Ole W Pedersen
Environmental justice, precautionary principle, polluter pays principle and sustainable development
This paper aims at analysing the congruence between the well-established environmental law principles of precaution, prevention, polluter pays and sustainable development and environmental justice. While much can be said (and much has been said) about the principles, the aim of this paper is not to provide a full-fledged analysis of the principles. Instead, this paper aims to start a debate on the role of environmental justice as a concept and its compatibility with the more well-established norms of environmental policy and law. The reason for this is two-fold. Firstly, in light of the emergence of environmental justice as a concept in the UK and Europe, it is important to attempt to define the boundaries and meaning of the concept. Secondly, while environmental justice and its emphasis on fair distribution and processes on the face of it seems benign, it is important to subject the concept to critical scrutiny, given the possible implications of its claims of injustices. Equally, given the pervasiveness of the well-established environmental principles it becomes relevant to question these principles in the name of justice in an attempt to further debate about their longevity. The paper argues that for all three of the principles a comparison with environmental justice gives rise to conflicts as well as conformity. The main reason for this is the inherent ambiguity and inconsistency of environmental justice and the three principles.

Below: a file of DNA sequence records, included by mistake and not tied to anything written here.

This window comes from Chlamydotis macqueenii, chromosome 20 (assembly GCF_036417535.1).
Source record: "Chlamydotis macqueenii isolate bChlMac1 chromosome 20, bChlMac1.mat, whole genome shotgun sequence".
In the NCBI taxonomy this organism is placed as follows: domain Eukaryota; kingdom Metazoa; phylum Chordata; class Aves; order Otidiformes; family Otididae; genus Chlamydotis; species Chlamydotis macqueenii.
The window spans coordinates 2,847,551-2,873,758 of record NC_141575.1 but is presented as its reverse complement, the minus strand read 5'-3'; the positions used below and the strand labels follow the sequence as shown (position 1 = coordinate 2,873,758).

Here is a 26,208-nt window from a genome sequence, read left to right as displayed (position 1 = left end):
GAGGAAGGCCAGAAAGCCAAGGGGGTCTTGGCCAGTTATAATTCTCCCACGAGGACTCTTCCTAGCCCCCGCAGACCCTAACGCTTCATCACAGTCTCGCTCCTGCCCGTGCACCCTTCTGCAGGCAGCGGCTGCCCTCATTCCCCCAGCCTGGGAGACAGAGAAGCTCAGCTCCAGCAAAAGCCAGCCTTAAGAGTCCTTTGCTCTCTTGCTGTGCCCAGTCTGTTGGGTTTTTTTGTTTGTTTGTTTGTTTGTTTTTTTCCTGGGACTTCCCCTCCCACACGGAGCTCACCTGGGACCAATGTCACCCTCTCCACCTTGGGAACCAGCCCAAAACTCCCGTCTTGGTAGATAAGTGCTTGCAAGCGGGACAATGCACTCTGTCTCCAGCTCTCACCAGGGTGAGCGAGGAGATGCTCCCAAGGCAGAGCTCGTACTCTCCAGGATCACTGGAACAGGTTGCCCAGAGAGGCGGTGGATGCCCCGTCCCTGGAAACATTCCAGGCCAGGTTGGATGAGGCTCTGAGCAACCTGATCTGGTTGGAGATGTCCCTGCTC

Environmental Principles and Environmental Justice (April 20, 2010).